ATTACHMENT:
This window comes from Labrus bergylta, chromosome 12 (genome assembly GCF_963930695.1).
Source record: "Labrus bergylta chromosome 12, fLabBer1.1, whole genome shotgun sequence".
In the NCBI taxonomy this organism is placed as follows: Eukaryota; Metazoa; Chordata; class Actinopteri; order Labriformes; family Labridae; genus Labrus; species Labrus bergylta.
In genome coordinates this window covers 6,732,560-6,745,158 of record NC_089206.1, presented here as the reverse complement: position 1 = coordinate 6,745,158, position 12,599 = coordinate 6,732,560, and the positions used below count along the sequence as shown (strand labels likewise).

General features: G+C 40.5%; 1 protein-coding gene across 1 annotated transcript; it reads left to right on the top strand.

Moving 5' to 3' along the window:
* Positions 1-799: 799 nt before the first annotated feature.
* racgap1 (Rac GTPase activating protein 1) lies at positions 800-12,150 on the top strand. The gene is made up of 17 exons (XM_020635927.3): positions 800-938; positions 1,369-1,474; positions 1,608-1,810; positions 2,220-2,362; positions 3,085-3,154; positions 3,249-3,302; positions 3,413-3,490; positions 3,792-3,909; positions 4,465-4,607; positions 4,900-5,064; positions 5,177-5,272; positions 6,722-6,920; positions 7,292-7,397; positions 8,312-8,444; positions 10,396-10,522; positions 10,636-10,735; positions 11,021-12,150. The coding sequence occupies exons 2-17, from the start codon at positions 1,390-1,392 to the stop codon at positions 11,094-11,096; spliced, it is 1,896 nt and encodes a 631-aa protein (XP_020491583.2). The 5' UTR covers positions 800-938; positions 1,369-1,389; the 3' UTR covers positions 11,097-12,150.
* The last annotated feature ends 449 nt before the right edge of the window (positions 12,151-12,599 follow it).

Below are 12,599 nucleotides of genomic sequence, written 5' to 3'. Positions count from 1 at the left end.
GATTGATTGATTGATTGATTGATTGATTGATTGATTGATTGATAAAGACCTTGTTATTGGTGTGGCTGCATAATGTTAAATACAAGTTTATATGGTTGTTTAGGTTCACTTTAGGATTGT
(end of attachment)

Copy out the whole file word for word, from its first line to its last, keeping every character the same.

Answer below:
This window comes from Labrus bergylta, chromosome 12 (genome assembly GCF_963930695.1).
Source record: "Labrus bergylta chromosome 12, fLabBer1.1, whole genome shotgun sequence".
In the NCBI taxonomy this organism is placed as follows: Eukaryota; Metazoa; Chordata; class Actinopteri; order Labriformes; family Labridae; genus Labrus; species Labrus bergylta.
In genome coordinates this window covers 6,732,560-6,745,158 of record NC_089206.1, presented here as the reverse complement: position 1 = coordinate 6,745,158, position 12,599 = coordinate 6,732,560, and the positions used below count along the sequence as shown (strand labels likewise).

General features: G+C 40.5%; 1 protein-coding gene across 1 annotated transcript; it reads left to right on the top strand.

Moving 5' to 3' along the window:
* Positions 1-799: 799 nt before the first annotated feature.
* racgap1 (Rac GTPase activating protein 1) lies at positions 800-12,150 on the top strand. The gene is made up of 17 exons (XM_020635927.3): positions 800-938; positions 1,369-1,474; positions 1,608-1,810; positions 2,220-2,362; positions 3,085-3,154; positions 3,249-3,302; positions 3,413-3,490; positions 3,792-3,909; positions 4,465-4,607; positions 4,900-5,064; positions 5,177-5,272; positions 6,722-6,920; positions 7,292-7,397; positions 8,312-8,444; positions 10,396-10,522; positions 10,636-10,735; positions 11,021-12,150. The coding sequence occupies exons 2-17, from the start codon at positions 1,390-1,392 to the stop codon at positions 11,094-11,096; spliced, it is 1,896 nt and encodes a 631-aa protein (XP_020491583.2). The 5' UTR covers positions 800-938; positions 1,369-1,389; the 3' UTR covers positions 11,097-12,150.
* The last annotated feature ends 449 nt before the right edge of the window (positions 12,151-12,599 follow it).

Below are 12,599 nucleotides of genomic sequence, written 5' to 3'. Positions count from 1 at the left end.
GATTGATTGATTGATTGATTGATTGATTGATTGATTGATTGATAAAGACCTTGTTATTGGTGTGGCTGCATAATGTTAAATACAAGTTTATATGGTTGTTTAGGTTCACTTTAGGATTGT